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Appendix 5A. Military expenditure data, 1999–2008

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Appendix 5A contains tables of military expenditure by region, country and income group, in local currency and constant dollars, and as a share of GDP for the period 1999–2008.

Summary

SIPRI military expenditure figures are based on information available in open sources, primarily supplied by governments. They represent a low estimate; the true level of military spending is certainly higher, due to omitted countries and items of spending. Nonetheless, SIPRI estimates capture the great majority of global military spending and accurately represent overall trends.

Military expenditure, by region, 2008

     

Region Spending,
2008 ($ b.)
Increase,
1999–2008 (%)
Africa 20.4 +40 
  North Africa 7.8 +94 
  Sub-Saharan 12.6 +19 
Americas 603    +64 
  Caribbean ..
  Central America 4.5 +21 
  North America 564   +66 
  South America 34.1 +50 
Asia and Oceania 206   +52 
  Central Asia .. .. 
  East Asia 157   +56 
  Oceania 16.6 +36 
  South Asia 30.9 +41 
Europe 320   +14 
  Eastern 43.6 +174 
  West and Central 277   +5 
Middle East 75.6 +56 
World total 1226  
+45

To allow comparison over time, the above spending figures are in US dollars at constant (2005) prices.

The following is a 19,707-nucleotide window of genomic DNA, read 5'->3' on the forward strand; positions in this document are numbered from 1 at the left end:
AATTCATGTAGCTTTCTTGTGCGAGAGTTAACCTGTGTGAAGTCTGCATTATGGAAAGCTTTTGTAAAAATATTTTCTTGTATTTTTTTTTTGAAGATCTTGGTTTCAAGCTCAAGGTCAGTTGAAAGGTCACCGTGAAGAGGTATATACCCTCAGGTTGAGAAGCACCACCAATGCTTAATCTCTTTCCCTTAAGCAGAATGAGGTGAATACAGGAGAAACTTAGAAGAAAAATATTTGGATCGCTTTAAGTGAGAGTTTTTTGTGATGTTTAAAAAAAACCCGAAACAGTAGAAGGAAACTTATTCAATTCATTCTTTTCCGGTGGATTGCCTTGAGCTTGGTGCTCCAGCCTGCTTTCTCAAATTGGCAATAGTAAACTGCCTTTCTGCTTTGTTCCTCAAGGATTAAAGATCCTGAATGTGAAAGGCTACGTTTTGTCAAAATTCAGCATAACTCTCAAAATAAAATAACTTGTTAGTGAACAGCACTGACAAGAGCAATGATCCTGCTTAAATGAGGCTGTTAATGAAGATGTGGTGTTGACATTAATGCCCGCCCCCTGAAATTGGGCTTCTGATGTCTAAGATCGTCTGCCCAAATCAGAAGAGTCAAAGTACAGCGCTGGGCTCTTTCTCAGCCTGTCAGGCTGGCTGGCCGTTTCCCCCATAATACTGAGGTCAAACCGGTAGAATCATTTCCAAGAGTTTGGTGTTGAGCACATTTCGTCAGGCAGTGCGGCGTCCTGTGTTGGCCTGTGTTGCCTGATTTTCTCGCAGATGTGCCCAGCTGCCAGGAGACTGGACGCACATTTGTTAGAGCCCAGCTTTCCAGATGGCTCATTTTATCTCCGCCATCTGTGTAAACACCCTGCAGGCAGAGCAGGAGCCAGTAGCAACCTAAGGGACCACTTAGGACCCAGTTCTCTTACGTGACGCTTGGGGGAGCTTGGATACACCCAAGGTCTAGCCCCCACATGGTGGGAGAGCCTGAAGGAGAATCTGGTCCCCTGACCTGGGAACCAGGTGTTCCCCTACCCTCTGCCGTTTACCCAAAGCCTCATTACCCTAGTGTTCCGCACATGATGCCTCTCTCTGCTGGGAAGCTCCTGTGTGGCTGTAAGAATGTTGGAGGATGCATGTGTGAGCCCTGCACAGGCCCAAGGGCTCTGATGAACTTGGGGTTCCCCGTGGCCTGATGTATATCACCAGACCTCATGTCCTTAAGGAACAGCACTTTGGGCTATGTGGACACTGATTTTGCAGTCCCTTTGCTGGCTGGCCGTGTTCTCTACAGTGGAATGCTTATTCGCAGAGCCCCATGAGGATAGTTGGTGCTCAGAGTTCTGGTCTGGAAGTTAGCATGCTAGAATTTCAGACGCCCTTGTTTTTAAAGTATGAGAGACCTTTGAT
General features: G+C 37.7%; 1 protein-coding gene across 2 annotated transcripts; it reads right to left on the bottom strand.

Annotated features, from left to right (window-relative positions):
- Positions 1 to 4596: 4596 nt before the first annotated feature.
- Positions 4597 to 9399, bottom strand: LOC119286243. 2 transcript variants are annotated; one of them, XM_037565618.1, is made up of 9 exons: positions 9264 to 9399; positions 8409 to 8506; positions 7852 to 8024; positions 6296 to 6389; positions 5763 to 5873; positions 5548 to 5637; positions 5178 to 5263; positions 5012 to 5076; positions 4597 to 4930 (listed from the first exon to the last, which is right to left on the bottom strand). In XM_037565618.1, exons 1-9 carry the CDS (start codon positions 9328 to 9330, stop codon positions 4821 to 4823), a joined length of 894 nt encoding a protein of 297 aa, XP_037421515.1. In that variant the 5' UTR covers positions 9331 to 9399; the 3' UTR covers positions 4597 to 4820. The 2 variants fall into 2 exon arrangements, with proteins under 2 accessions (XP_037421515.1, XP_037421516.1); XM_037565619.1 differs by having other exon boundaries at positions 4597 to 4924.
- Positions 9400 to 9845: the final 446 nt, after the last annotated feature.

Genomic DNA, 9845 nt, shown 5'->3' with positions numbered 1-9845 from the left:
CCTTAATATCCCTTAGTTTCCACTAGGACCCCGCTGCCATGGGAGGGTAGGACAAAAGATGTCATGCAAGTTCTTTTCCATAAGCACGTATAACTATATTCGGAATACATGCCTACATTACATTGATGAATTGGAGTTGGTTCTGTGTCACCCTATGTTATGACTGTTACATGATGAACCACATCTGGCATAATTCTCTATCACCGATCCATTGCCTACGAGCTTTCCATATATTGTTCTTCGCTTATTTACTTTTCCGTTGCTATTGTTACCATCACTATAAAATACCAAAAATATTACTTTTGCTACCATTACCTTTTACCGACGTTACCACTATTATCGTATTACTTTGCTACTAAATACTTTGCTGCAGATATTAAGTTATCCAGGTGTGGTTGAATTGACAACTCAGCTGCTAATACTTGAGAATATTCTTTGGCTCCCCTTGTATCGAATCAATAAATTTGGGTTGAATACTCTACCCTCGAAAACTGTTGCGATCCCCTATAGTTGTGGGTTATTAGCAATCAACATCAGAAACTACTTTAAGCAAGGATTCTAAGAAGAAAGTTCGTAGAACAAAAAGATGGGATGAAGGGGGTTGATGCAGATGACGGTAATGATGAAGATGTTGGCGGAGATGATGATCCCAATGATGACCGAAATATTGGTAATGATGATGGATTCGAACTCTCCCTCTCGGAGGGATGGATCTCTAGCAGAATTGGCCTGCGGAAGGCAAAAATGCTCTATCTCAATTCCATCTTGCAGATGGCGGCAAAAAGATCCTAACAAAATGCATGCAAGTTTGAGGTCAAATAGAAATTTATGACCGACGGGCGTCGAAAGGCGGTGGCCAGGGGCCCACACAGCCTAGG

The top 10 military spenders, 2008

 

Rank Country Spending
($ b.)
World
share (%)
  1 USA 607     41.5
  2 China [84.9] [5.8]
  3 France 65.7  4.5
  4 UK 65.3  4.5
  5 Russia [58.6] [4.0]
  6 Germany 46.8  3.2
  7 Japan 46.3  3.2
  8 Italy 40.6  2.8
  9 Saudi Arabia 38.2  2.6
10 India 30     2.1
  World total 1464    
 

[ ] = SIPRI estimate. The spending figures are in current US dollars.

The 10 biggest spenders in 2008 are the same as in 2007, although some rankings have changed. In particular, in 2008 China was for the first time the world’s second highest military spender and France narrowly overtook the UK.

SIPRI uses market exchange rates to convert national military expenditure figures into US dollars, as this provides the most easily measurable standard by which international comparisons of military spending can be made. An alternative would be to convert figures using purchasing power parity (PPP) exchange rates. If GDP-based PPP rates were used in the above table, Russia would move up to third place, India to fourth and Saudi Arabia to sixth, after the UK. While the USA would still be far ahead, its relative dominance would diminish.

 

This data is obtained from the SIPRI Military Expenditure Database.

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